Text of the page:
If you haven't checked out Noise Between Stations, do it right away. It's one of my favorite blogs on innovation and design--a thoughtful aggregator and originator. Noise Between Stations has a serious analysis of the Street.com's critique of Apple's spending on innovation.

Here is the take"

"The Street article compares the most recent R&D spending as a percentage of sales (”While sales have grown at a compounded annual rate of 27% over the last four years, R&D spending has grown at an average rate of just 5.6% per year over that period.“). This masks the exponential increase in recent sales (65% net sales in Q4 2005). Since innovation is a function of how people work, scaling R&D simply to match sales could be futile and possibly harmful as an organizational development change. Just because accounting usually measures R&D as a percentage of sales doesn’t mean it should be managed that way.
In absolute terms, Apple’s R&D investment is up $59 million in Q4 2005 over Q4 2004. For all we know this might be a good, sustainable R&D investment rate for them.
The IDC analyst quoted in The Street article of course doesn’t know the reasons for the drop in R&D investment (nor do I). The article does mention an equally plausible theory is that Apple is learning how to be more innovative with less money, e.g. through management innovation that ultimately leads to other kinds of innovation. And isn’t doing more (sales) with less (R&D investment) a good thing?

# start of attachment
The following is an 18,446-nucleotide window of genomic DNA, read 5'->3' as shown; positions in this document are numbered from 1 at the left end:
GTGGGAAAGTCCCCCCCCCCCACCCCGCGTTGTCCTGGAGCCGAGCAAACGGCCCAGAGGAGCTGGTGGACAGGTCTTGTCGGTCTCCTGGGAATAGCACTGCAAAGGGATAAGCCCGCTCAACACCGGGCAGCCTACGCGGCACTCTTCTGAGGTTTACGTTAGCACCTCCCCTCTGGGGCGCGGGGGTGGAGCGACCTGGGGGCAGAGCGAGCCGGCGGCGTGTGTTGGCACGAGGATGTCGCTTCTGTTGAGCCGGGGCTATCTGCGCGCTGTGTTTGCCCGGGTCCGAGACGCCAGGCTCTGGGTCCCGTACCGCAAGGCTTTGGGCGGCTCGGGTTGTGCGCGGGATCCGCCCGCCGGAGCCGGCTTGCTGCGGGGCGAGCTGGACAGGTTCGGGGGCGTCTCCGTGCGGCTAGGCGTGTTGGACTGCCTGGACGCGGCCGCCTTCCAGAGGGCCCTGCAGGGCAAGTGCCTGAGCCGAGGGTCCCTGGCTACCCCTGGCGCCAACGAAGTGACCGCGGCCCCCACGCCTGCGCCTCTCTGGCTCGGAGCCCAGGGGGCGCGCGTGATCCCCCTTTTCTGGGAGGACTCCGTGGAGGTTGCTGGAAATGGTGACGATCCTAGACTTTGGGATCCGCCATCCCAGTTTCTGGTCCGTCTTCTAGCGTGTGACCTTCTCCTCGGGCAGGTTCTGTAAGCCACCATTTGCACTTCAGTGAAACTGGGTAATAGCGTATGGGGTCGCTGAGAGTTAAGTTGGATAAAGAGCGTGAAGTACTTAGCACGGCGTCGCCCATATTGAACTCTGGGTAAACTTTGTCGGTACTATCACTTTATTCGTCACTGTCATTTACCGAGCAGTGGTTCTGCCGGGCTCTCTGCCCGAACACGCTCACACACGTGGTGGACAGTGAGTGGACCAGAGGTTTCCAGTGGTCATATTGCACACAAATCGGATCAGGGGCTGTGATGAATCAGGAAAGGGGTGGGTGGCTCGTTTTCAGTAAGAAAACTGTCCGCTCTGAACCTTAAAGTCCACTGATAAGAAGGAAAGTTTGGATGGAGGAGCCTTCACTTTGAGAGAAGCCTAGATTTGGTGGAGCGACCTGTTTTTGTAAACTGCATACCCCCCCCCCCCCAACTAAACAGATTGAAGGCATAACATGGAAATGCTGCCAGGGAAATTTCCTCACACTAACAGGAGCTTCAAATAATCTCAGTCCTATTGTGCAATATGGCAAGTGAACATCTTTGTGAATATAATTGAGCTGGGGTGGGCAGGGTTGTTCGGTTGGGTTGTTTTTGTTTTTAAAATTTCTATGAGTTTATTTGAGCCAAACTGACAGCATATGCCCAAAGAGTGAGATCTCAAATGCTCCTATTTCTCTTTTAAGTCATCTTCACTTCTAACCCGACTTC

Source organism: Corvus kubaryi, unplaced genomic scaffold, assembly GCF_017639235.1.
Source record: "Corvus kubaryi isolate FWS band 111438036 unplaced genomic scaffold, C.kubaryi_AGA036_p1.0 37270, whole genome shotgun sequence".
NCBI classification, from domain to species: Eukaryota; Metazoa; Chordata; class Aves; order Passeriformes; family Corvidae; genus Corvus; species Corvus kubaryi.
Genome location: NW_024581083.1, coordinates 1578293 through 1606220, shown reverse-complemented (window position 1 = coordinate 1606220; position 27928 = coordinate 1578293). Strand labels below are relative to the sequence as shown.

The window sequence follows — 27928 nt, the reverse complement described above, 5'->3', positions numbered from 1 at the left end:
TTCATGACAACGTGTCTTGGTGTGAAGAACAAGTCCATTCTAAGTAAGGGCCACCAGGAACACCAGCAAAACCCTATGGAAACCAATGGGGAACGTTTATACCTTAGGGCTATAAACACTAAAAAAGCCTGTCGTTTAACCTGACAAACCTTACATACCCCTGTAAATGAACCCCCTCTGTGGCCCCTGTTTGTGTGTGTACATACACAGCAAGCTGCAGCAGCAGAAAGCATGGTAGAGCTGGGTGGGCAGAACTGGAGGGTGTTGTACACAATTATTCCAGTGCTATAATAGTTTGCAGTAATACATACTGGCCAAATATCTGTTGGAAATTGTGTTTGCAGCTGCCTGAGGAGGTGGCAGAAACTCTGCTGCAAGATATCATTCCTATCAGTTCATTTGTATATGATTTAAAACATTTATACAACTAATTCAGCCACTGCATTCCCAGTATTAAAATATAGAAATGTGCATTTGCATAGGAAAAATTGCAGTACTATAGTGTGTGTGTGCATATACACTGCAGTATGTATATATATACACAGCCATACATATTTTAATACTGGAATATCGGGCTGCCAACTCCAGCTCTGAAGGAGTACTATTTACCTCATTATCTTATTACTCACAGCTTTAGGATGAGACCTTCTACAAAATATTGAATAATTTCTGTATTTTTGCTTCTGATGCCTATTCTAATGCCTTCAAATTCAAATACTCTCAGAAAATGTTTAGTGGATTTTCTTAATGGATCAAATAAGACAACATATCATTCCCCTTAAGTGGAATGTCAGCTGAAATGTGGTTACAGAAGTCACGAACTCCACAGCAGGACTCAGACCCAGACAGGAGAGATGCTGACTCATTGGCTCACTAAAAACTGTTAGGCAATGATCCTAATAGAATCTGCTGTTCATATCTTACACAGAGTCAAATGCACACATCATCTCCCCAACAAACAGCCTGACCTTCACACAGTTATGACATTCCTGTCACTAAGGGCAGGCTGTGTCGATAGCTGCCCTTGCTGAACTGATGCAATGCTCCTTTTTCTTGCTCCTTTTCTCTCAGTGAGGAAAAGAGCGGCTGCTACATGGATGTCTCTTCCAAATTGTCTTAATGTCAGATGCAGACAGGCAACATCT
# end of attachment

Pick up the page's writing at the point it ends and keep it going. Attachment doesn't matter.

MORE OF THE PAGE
The comparison to other companies in Apple’s industry is a good idea, but the comparison is restricted to R&D as a percentage of sales. It ignores the effectiveness of that R&D investment vs. other factors and the directionality of the R&D-to-sales relationship. Just consider where, with regard to new markets, Apple is heading and where Sony is heading.
Where the article really misses the point, IMHO, is by saying, “But even with all of Apple’s market and business prowess, the company is still, fundamentally, a technology company.” It may not be in the IT analysts’ interest to say so, but the nature of R&D investment is changing (at least in Apple’s industry) from solving tough technical problems to solving tough design problems. "

This is good stuff. What do you think? Does Wall Street "get it" when it comes to innovation?

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